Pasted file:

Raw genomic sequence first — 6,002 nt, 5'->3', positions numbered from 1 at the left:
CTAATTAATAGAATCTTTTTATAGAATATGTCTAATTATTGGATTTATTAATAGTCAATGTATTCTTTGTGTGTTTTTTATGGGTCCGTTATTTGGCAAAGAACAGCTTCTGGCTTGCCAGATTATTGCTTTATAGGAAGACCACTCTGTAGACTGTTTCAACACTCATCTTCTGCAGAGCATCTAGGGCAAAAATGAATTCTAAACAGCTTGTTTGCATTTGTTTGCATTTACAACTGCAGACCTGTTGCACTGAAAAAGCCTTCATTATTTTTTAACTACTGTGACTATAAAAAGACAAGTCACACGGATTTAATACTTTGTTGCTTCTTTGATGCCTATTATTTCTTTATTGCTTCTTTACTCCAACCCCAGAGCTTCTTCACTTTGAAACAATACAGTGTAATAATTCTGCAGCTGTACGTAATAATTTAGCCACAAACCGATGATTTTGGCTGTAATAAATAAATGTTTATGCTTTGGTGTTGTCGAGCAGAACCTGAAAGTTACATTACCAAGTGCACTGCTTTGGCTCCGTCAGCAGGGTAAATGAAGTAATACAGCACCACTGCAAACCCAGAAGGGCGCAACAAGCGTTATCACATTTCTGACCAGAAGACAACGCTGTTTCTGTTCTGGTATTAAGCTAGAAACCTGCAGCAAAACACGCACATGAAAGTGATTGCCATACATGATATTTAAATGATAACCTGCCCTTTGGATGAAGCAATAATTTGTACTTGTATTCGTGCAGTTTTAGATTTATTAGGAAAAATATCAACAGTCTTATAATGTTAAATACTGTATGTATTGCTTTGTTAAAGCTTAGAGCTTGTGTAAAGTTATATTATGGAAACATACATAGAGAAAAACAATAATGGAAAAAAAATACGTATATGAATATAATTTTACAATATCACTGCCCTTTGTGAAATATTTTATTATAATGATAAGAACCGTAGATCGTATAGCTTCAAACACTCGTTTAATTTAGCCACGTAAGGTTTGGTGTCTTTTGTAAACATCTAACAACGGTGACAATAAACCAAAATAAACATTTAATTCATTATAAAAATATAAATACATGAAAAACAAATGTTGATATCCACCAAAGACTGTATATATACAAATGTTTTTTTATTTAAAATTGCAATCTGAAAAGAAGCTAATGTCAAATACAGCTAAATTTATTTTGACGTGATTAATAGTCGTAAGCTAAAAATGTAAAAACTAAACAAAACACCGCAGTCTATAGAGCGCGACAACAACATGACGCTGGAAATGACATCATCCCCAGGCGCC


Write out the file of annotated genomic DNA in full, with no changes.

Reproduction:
Raw genomic sequence first — 6,002 nt, 5'->3', positions numbered from 1 at the left:
CTAATTAATAGAATCTTTTTATAGAATATGTCTAATTATTGGATTTATTAATAGTCAATGTATTCTTTGTGTGTTTTTTATGGGTCCGTTATTTGGCAAAGAACAGCTTCTGGCTTGCCAGATTATTGCTTTATAGGAAGACCACTCTGTAGACTGTTTCAACACTCATCTTCTGCAGAGCATCTAGGGCAAAAATGAATTCTAAACAGCTTGTTTGCATTTGTTTGCATTTACAACTGCAGACCTGTTGCACTGAAAAAGCCTTCATTATTTTTTAACTACTGTGACTATAAAAAGACAAGTCACACGGATTTAATACTTTGTTGCTTCTTTGATGCCTATTATTTCTTTATTGCTTCTTTACTCCAACCCCAGAGCTTCTTCACTTTGAAACAATACAGTGTAATAATTCTGCAGCTGTACGTAATAATTTAGCCACAAACCGATGATTTTGGCTGTAATAAATAAATGTTTATGCTTTGGTGTTGTCGAGCAGAACCTGAAAGTTACATTACCAAGTGCACTGCTTTGGCTCCGTCAGCAGGGTAAATGAAGTAATACAGCACCACTGCAAACCCAGAAGGGCGCAACAAGCGTTATCACATTTCTGACCAGAAGACAACGCTGTTTCTGTTCTGGTATTAAGCTAGAAACCTGCAGCAAAACACGCACATGAAAGTGATTGCCATACATGATATTTAAATGATAACCTGCCCTTTGGATGAAGCAATAATTTGTACTTGTATTCGTGCAGTTTTAGATTTATTAGGAAAAATATCAACAGTCTTATAATGTTAAATACTGTATGTATTGCTTTGTTAAAGCTTAGAGCTTGTGTAAAGTTATATTATGGAAACATACATAGAGAAAAACAATAATGGAAAAAAAATACGTATATGAATATAATTTTACAATATCACTGCCCTTTGTGAAATATTTTATTATAATGATAAGAACCGTAGATCGTATAGCTTCAAACACTCGTTTAATTTAGCCACGTAAGGTTTGGTGTCTTTTGTAAACATCTAACAACGGTGACAATAAACCAAAATAAACATTTAATTCATTATAAAAATATAAATACATGAAAAACAAATGTTGATATCCACCAAAGACTGTATATATACAAATGTTTTTTTATTTAAAATTGCAATCTGAAAAGAAGCTAATGTCAAATACAGCTAAATTTATTTTGACGTGATTAATAGTCGTAAGCTAAAAATGTAAAAACTAAACAAAACACCGCAGTCTATAGAGCGCGACAACAACATGACGCTGGAAATGACATCATCCCCAGGCGCC